This year marks the 70th anniversary of burlesque dancer Sally Rand's appearance at the "Century of Progress" World's Fair in Chicago, so it's as good a time as any to post this marvelous image I stumbled across online.
Created by the Mexican artist and caricaturist Miguel Covarrubias, the painting appeared in the December 1934 issue of Vanity Fair magazine and hasn't aged a day.
It depicts a fairly pivotal moment in 20th century dance -- no really. Here's a pioneering burlesque dancer paired with the modern dancer pioneer, Martha Graham. Both of them were tremendously influential on their crafts. Not to equate the two -- one was a serious artist and the other a serial entertainer. I'll leave it to you to figure out which was which.
Can you match the quote with the dancer?
- “Great dancers are not great because of their technique. They are great because of their passion. ”
- "I haven't been out of work since the day I took my pants off."
Okay, I guess that's obvious, but Martha Graham's quote (the first one) could easily have been said by semi-nude fan-dancer Sally Rand. And if you compare the attendance numbers at modern dance concerts in Chicago these days versus the nightly herd at "gentleman's clubs," you could fuel a depressing argument over which of the two dancers has had a greater influence on the popular imagination.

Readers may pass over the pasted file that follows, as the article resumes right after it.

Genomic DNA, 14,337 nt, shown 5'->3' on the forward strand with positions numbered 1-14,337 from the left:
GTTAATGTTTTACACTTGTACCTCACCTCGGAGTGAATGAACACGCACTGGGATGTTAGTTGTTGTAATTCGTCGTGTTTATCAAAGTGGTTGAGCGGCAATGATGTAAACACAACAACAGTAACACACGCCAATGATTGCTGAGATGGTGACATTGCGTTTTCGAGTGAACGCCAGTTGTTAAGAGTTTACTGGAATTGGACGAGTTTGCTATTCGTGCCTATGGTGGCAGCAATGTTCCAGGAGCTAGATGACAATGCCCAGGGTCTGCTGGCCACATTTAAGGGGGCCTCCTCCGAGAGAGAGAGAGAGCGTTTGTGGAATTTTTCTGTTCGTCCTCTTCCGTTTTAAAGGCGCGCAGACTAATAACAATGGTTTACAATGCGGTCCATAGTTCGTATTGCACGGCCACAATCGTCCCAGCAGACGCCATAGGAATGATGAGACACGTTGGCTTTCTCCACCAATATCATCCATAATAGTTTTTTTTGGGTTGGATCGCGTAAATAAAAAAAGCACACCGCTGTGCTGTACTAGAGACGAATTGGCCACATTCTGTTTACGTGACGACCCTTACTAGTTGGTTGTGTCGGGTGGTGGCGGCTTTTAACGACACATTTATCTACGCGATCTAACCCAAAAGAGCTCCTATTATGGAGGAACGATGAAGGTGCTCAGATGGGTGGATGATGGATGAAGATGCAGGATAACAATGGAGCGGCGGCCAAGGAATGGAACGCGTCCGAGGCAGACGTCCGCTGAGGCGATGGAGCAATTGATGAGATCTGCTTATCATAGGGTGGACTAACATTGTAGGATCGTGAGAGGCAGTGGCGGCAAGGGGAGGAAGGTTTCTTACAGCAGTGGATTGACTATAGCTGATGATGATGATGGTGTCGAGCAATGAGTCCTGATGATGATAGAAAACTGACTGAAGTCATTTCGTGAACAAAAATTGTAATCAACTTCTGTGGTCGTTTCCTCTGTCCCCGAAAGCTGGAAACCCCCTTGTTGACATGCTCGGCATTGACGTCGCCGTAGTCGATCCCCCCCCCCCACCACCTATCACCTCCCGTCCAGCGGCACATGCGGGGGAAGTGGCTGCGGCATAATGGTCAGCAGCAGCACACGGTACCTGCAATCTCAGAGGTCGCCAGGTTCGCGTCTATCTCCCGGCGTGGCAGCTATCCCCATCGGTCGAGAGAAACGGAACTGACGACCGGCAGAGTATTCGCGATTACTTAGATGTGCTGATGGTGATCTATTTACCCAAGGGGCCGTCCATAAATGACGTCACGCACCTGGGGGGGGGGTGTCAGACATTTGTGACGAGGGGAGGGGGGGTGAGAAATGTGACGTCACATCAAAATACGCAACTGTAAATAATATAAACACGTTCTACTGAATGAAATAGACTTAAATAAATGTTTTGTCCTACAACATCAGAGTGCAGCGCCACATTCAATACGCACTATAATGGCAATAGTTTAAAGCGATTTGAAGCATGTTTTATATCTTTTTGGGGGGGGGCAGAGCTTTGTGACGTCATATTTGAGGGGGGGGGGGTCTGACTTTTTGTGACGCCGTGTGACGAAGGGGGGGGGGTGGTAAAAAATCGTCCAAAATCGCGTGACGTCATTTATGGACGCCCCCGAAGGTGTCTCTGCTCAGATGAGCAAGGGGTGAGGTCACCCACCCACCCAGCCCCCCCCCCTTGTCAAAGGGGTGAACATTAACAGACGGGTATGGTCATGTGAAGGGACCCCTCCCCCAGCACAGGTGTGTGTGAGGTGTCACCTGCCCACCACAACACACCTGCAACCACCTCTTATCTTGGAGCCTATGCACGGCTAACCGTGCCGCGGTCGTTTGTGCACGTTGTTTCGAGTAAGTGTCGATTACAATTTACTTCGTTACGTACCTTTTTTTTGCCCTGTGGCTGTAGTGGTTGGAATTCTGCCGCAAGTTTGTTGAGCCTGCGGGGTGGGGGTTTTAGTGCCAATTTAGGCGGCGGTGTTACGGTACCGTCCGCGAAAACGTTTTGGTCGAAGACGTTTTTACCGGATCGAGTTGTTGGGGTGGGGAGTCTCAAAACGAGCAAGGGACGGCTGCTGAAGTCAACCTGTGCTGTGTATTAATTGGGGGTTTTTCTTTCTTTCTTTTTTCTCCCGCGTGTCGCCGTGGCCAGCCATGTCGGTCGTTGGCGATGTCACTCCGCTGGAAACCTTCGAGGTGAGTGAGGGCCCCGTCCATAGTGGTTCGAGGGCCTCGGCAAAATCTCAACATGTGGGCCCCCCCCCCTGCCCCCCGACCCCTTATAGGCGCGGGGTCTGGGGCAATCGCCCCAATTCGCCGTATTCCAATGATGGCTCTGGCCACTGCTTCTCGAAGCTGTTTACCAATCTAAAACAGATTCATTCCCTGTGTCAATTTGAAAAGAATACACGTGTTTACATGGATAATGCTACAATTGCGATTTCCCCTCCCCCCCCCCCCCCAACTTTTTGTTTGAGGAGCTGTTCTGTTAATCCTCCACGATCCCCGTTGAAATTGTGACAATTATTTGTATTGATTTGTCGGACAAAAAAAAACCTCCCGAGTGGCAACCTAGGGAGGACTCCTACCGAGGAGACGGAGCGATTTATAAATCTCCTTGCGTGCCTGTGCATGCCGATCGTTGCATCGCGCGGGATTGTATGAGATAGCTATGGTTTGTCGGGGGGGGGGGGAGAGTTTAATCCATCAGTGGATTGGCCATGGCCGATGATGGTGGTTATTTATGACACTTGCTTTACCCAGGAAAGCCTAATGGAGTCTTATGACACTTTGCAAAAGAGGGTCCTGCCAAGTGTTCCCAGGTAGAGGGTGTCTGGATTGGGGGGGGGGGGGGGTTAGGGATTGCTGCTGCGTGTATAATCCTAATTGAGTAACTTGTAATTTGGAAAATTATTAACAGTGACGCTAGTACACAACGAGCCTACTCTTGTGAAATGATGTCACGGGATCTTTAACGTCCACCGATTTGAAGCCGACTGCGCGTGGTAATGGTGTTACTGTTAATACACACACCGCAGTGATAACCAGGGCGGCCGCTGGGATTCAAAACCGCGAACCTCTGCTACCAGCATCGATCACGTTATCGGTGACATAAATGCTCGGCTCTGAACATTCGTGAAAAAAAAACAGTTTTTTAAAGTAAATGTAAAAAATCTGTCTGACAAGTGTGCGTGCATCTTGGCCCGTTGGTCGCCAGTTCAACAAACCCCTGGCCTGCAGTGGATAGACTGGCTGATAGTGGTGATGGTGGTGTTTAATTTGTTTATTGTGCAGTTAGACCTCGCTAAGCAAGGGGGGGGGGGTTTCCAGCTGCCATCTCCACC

If you want to buck that trend this weekend, I'd recommend a pair of strong Chicago dance troupes who are teaming up to climb the modern dance family tree. Winifred Haun & Dancers are joined by the Leopold Group for a show called "Vision, Faith and Desire" at the Ruth Page Center for the Arts. The program includes works inspired by Martha Graham and a re-imagining of Graham's 1930 masterwork, "Lamentation." I haven't yet seen the relatively new Leopold Group, but if they're paired with Winifred Haun & Dancers, you're in for a powerful and creative show of bodies in motion.